2.29 A
Input power
(real)
Input VA
P.F
79.1 Watt
40.5 Watt
102VA
56.66 VA
0.76
0.7
The table above shows that the input power is not equal to the input VA and this results in a low power
factor as shown in the table. The reason for the changing in input voltage is because the resistance
draws more current when it is reduced and this is clear from the table as the table shows that the
current drawn by the 10 ohm resistor is more than the 10+15 series resistor . Also it shows that that
power factor is less than unity, this is because current is non-sunosudial waveform, while the voltage is a
pure sine wave. Also, the figure below shows that the capacitor is only changed when the voltage of
input supply approaches to the peak, then the diode change in its state in to reverse bias mode , hence
the capacitor is not changed after the peak.
Figure 4the capacitor is only charge in short period of time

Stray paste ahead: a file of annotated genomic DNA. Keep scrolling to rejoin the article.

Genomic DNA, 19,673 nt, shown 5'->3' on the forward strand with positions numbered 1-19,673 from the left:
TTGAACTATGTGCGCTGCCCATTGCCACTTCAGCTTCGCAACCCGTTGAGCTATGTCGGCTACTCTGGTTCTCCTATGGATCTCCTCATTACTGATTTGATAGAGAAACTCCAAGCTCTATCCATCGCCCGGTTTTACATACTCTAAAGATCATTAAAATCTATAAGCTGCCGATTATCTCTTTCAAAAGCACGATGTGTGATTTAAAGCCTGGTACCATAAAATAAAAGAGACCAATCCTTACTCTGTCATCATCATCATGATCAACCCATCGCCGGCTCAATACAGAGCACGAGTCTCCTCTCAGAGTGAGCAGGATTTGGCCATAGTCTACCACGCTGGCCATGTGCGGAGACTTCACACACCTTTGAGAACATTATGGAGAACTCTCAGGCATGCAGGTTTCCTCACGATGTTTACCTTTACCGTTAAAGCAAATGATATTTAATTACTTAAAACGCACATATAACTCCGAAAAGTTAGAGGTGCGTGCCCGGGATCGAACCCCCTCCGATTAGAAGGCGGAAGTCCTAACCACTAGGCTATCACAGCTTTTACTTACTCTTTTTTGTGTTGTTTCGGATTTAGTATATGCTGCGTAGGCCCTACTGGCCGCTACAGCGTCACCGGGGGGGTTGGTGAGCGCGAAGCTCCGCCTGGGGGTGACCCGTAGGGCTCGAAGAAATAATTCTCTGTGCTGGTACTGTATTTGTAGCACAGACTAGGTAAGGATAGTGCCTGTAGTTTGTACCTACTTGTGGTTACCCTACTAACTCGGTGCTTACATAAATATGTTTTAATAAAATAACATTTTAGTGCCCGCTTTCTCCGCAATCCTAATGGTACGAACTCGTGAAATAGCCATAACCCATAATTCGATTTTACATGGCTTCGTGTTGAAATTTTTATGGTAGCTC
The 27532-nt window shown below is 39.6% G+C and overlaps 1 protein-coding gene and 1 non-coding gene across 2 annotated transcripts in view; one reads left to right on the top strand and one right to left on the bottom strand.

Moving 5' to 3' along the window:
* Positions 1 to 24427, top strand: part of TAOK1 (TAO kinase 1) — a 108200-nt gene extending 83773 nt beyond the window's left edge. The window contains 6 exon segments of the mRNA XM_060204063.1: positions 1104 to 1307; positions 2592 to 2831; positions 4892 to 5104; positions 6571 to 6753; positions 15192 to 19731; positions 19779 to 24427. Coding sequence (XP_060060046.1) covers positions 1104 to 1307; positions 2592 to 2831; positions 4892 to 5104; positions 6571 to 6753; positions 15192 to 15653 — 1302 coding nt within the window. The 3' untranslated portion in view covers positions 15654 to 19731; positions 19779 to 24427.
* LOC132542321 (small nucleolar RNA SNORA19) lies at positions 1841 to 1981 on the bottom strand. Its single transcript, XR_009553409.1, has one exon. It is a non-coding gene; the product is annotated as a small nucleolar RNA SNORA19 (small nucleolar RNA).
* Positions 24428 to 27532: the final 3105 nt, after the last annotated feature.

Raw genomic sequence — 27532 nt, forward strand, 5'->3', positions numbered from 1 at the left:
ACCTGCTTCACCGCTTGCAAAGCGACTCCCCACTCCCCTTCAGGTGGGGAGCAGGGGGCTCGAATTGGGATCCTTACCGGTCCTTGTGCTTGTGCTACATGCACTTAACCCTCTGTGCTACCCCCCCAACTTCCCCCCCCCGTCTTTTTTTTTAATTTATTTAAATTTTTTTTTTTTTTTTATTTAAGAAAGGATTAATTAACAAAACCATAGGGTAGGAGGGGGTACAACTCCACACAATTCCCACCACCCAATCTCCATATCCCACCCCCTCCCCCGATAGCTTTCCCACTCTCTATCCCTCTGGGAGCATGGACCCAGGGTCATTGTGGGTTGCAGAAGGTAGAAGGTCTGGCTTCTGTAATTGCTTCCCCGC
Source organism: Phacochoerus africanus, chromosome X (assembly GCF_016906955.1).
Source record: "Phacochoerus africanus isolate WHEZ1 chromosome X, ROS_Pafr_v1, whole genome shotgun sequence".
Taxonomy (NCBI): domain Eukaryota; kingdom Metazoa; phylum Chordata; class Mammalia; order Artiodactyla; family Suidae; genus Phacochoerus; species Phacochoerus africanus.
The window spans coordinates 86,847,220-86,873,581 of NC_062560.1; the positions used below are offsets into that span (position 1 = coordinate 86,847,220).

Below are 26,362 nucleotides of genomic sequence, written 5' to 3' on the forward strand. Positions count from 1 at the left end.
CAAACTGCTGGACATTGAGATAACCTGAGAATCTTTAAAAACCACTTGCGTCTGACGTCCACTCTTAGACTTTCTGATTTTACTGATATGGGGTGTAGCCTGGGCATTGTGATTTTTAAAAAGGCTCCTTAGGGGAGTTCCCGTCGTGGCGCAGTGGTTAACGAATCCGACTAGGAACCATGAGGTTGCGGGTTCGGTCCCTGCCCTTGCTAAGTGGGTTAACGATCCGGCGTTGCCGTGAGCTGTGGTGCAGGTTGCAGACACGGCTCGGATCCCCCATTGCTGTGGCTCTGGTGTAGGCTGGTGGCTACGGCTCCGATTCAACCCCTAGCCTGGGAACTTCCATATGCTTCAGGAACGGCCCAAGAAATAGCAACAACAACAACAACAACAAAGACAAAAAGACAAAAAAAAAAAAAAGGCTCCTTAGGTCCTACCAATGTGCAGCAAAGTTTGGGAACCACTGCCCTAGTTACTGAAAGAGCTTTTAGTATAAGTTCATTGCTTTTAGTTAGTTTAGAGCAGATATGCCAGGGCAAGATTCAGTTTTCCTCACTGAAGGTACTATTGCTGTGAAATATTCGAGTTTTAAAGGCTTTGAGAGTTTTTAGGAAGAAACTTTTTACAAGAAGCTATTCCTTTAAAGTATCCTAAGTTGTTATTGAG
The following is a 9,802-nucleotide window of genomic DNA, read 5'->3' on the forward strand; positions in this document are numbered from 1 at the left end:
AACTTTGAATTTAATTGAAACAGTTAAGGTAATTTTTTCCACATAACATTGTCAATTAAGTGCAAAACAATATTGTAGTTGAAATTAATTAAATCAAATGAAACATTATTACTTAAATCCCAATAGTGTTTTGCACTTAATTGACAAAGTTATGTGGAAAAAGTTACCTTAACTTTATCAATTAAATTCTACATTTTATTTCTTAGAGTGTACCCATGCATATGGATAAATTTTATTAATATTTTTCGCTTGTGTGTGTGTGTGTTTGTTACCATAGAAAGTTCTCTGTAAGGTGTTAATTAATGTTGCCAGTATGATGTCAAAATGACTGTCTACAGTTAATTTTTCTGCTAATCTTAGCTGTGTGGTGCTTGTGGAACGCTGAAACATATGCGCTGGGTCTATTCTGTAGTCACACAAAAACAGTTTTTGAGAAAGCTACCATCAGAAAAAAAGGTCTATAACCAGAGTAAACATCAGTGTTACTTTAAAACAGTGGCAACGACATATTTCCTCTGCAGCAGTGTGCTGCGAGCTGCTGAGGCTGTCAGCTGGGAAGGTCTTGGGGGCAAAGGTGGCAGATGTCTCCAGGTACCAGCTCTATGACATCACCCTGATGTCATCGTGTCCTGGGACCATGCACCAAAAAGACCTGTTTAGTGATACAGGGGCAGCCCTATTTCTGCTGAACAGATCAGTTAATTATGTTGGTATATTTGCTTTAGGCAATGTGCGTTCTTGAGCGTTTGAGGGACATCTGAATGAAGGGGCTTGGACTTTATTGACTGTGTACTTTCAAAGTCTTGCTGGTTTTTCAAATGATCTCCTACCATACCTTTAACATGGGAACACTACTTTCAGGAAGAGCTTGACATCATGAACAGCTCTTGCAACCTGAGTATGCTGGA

The following parameters were measured in this part of the project:

peak input voltage using scope

average DC voltage was measured using DMM by sitting it to VDC( to measure only the DC
component)

output voltage AC was measured using SCOPE in LabView launcher

output power can be found either by placing the wattmeter after the bridge or by using the
formula of power (VRMS2 /Rload). note VRMS should be the experimental, the one on scope
Table 3 input parameter using full wave bridge rectifier with smoothing capacitor
Load resistor
Peak input
voltage (volts)
10ohms
29
10ohms+15ohms 31
In series
Average DC
voltage
27
30
Output
voltage AC